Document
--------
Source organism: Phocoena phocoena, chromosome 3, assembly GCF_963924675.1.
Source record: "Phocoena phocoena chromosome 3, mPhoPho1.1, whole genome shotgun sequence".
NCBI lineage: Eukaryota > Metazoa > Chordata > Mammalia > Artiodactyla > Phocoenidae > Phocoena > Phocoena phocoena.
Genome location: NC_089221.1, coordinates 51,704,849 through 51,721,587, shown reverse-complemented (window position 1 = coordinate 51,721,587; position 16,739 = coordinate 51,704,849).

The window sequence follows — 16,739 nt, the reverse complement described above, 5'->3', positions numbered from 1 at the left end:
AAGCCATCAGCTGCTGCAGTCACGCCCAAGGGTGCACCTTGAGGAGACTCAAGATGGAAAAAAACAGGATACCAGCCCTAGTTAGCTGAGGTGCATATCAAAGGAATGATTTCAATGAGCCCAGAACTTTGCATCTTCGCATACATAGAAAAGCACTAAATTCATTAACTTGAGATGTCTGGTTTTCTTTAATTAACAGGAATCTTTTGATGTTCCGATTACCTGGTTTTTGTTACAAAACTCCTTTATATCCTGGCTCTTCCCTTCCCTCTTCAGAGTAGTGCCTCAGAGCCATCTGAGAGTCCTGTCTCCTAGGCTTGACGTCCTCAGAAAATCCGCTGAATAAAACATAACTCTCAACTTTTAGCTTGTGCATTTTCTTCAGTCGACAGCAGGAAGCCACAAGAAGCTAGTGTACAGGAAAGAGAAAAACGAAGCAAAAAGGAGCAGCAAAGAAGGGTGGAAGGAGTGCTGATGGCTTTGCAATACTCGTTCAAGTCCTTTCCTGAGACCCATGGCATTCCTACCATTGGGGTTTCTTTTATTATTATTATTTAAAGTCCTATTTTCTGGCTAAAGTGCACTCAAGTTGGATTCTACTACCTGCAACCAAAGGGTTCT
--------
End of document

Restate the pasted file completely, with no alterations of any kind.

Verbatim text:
Source organism: Phocoena phocoena, chromosome 3, assembly GCF_963924675.1.
Source record: "Phocoena phocoena chromosome 3, mPhoPho1.1, whole genome shotgun sequence".
NCBI lineage: Eukaryota > Metazoa > Chordata > Mammalia > Artiodactyla > Phocoenidae > Phocoena > Phocoena phocoena.
Genome location: NC_089221.1, coordinates 51,704,849 through 51,721,587, shown reverse-complemented (window position 1 = coordinate 51,721,587; position 16,739 = coordinate 51,704,849).

The window sequence follows — 16,739 nt, the reverse complement described above, 5'->3', positions numbered from 1 at the left end:
AAGCCATCAGCTGCTGCAGTCACGCCCAAGGGTGCACCTTGAGGAGACTCAAGATGGAAAAAAACAGGATACCAGCCCTAGTTAGCTGAGGTGCATATCAAAGGAATGATTTCAATGAGCCCAGAACTTTGCATCTTCGCATACATAGAAAAGCACTAAATTCATTAACTTGAGATGTCTGGTTTTCTTTAATTAACAGGAATCTTTTGATGTTCCGATTACCTGGTTTTTGTTACAAAACTCCTTTATATCCTGGCTCTTCCCTTCCCTCTTCAGAGTAGTGCCTCAGAGCCATCTGAGAGTCCTGTCTCCTAGGCTTGACGTCCTCAGAAAATCCGCTGAATAAAACATAACTCTCAACTTTTAGCTTGTGCATTTTCTTCAGTCGACAGCAGGAAGCCACAAGAAGCTAGTGTACAGGAAAGAGAAAAACGAAGCAAAAAGGAGCAGCAAAGAAGGGTGGAAGGAGTGCTGATGGCTTTGCAATACTCGTTCAAGTCCTTTCCTGAGACCCATGGCATTCCTACCATTGGGGTTTCTTTTATTATTATTATTTAAAGTCCTATTTTCTGGCTAAAGTGCACTCAAGTTGGATTCTACTACCTGCAACCAAAGGGTTCT